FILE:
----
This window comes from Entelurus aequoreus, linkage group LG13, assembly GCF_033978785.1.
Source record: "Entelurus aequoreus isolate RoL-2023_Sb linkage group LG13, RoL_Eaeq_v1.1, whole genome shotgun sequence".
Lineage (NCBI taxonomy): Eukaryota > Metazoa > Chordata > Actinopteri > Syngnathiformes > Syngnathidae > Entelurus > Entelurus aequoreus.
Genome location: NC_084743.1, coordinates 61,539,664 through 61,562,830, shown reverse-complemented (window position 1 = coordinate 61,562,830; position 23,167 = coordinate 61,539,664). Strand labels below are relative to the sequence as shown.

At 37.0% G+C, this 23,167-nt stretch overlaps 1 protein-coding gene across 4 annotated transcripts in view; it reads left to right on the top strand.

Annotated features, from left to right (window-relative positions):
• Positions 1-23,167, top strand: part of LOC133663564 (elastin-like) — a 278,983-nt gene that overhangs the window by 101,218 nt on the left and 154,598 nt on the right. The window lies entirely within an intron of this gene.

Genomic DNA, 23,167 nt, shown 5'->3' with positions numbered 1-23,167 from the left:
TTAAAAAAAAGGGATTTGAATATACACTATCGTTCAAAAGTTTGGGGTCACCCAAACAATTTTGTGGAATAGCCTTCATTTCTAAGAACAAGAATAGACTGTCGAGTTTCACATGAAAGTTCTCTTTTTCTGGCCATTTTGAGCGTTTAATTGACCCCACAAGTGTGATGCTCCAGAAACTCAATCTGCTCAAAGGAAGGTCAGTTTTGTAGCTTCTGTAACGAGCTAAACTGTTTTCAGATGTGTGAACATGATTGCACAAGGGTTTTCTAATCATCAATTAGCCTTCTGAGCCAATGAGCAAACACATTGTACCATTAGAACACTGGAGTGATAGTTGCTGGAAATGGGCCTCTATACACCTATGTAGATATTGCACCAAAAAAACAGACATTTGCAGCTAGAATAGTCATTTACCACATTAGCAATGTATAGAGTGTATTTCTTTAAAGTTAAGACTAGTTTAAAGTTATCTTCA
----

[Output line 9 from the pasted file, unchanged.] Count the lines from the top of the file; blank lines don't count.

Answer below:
TTAAAAAAAAGGGATTTGAATATACACTATCGTTCAAAAGTTTGGGGTCACCCAAACAATTTTGTGGAATAGCCTTCATTTCTAAGAACAAGAATAGACTGTCGAGTTTCACATGAAAGTTCTCTTTTTCTGGCCATTTTGAGCGTTTAATTGACCCCACAAGTGTGATGCTCCAGAAACTCAATCTGCTCAAAGGAAGGTCAGTTTTGTAGCTTCTGTAACGAGCTAAACTGTTTTCAGATGTGTGAACATGATTGCACAAGGGTTTTCTAATCATCAATTAGCCTTCTGAGCCAATGAGCAAACACATTGTACCATTAGAACACTGGAGTGATAGTTGCTGGAAATGGGCCTCTATACACCTATGTAGATATTGCACCAAAAAAACAGACATTTGCAGCTAGAATAGTCATTTACCACATTAGCAATGTATAGAGTGTATTTCTTTAAAGTTAAGACTAGTTTAAAGTTATCTTCA